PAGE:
Raul, Bettina told Samantha that Lana was writing you a letter. I don’t mean to intrude, but I didn’t see it come in the mail. Did you happen to get it? He nods. I handled it poorly, he admits. When we talked over the most recent Syndicate meeting, I left something out, he tells Tia. What happened? Ramon asks. Kostamo informed the Executive Committee that he tracked down the Chechen, but that someone had already gotten there first. Evidence of torture. The complex such a charnel house that Kostamo blew it up, ostensibly to avoid any blowback to his country, which would have been blamed. Tia believes Kostamo extracted what he wanted to know from the Chechen, but I take him at his word. I think it was the Jew. Explain, Ramon says.
From Samantha’s knowledge of Syndicate meetings, I knew there was a mole. Then the one-off transaction between Kostamo and The Jew went off too well. It’s hard for me to believe that he would let Kostamo walk away with such a win. So my hypothesis is that The Jew greenlit the Chechen to take out Kostamo. When he failed, he had to cover his tracks, and cleaned out the Chechen’s accounts for his troubles.
Ramon nods. And he makes amends to Lana by arranging the surgery. It scans brother. I didn’t share what happened next with you, Tia. I hope you’ll understand why. After the meeting, Kostamo asked for a word with me in private. I said no. Then everyone stopped as he pulled an envelope from his pocket and offered it to me. I refused to accept it. The Italian demanded to see it, and Kostamo protested that it was a private correspondence and not Syndicate business. Deluca said that they’d be the judge of that, and everyone sat back down. Kostamo wasn’t happy, and reluctantly handed the letter over to the Italian, who opened it and read it. Then took his glasses off, said “this is awkward” and suggested a private conference with just the three of us. The others wouldn’t stand for that. Then he asked Kostamo if he knew its contents, and he replied that he was just the messenger. The others told him to read it, but he folded it back up and put it back in the envelope and put his glasses back on. And told us that it was from Lana Radley, and he wouldn’t read it aloud, but that the jist was that The Jew was dictating terms to one of the members of the Executive Committee, and that was unacceptable. Deluca took it upon himself to read it aloud, in its entirety. The letter is undated, he said, then folded it back up and the envelope was handed down to me. Kostamo moved for an immediate adjournment, and everyone got up and left. The Italian was very apologetic. He even sent me a note afterwards with some kind words. Ramon nods at this detail.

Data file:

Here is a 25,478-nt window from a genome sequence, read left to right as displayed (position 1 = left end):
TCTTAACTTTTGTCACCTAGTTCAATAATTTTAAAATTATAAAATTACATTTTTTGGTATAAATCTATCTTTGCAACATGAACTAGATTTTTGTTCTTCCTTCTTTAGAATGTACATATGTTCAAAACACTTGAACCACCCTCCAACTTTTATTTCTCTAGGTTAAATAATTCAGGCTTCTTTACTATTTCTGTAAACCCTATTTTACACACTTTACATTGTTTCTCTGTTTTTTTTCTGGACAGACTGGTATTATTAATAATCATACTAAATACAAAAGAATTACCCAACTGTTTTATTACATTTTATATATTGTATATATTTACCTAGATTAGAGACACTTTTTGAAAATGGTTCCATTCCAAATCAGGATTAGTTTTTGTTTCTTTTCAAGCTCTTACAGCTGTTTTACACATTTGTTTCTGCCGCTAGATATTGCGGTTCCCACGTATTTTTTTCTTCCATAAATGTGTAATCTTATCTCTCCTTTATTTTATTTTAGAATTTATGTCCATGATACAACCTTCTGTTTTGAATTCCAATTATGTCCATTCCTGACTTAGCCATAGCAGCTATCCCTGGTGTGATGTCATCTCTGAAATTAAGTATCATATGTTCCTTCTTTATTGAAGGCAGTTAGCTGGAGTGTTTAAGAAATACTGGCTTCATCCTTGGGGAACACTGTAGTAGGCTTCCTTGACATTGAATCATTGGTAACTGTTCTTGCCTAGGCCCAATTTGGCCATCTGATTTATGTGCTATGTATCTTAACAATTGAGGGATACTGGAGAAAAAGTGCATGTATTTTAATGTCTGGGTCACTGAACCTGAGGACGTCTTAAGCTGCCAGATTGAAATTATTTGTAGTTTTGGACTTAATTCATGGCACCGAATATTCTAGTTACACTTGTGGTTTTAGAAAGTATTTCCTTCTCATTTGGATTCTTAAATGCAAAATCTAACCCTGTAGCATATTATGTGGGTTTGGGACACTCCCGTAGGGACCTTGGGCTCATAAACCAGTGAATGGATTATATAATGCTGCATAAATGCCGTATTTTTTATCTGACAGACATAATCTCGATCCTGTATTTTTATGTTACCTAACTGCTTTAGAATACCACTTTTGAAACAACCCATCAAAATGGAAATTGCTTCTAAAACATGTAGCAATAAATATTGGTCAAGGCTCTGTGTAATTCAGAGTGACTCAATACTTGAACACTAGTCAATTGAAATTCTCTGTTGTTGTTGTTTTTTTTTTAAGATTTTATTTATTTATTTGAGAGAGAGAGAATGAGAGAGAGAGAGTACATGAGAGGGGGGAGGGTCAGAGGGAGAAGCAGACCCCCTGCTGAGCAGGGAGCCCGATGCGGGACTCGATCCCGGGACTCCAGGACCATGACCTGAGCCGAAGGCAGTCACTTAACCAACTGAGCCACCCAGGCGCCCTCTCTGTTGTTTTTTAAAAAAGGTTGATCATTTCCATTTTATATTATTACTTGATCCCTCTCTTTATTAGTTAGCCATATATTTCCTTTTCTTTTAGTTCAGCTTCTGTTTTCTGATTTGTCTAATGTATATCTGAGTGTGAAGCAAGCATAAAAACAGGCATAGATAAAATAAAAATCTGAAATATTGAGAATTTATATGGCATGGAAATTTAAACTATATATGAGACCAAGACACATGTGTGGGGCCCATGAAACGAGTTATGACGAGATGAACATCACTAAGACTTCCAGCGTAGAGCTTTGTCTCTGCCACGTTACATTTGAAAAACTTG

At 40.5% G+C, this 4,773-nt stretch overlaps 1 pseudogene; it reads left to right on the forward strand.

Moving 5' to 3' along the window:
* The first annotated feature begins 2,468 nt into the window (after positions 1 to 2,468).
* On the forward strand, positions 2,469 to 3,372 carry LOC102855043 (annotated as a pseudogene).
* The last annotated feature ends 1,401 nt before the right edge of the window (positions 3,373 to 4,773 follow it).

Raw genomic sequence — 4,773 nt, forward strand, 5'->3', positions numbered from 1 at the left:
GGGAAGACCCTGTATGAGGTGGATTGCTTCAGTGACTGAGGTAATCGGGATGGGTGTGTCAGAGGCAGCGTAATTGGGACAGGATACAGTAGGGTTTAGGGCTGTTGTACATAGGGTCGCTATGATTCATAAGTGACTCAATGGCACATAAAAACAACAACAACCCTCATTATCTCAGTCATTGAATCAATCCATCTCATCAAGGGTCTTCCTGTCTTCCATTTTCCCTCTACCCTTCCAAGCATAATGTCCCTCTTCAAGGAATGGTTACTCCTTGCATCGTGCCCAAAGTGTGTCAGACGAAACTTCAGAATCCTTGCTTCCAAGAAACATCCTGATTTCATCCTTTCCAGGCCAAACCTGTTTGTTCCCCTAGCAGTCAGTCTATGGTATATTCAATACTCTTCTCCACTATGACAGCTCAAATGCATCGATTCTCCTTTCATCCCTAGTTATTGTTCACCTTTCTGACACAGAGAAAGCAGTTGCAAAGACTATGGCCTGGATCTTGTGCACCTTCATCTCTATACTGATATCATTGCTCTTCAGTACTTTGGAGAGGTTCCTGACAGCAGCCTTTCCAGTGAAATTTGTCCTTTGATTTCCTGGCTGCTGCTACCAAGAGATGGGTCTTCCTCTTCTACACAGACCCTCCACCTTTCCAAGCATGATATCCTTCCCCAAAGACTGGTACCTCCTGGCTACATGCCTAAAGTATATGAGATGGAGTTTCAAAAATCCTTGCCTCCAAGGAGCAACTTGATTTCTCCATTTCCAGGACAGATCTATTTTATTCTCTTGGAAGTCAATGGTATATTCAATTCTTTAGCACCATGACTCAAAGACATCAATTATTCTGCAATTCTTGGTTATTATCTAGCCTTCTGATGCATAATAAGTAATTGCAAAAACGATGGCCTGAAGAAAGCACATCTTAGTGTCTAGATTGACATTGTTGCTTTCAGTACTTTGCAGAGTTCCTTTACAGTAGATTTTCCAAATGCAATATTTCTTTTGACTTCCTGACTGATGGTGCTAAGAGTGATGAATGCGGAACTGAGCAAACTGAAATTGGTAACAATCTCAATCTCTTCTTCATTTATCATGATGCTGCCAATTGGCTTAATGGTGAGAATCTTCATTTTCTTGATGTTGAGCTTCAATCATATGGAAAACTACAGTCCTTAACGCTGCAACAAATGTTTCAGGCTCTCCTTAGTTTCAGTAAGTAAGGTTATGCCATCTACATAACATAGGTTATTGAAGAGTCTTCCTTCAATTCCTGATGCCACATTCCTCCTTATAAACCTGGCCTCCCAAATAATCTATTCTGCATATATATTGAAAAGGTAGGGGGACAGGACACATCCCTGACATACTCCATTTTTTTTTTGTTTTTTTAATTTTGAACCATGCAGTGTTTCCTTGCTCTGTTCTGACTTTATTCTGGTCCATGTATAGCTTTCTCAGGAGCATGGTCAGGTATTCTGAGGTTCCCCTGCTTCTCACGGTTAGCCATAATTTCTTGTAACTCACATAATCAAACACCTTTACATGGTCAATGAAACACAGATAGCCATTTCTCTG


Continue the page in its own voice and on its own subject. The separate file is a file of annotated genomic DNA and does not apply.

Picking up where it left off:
Tia clasps his hand. You couldn’t have known, Raul, she tells him softly. It’s priceless, Raul says. It’s the most valuable thing I possess. I’d be proud to share it with you both.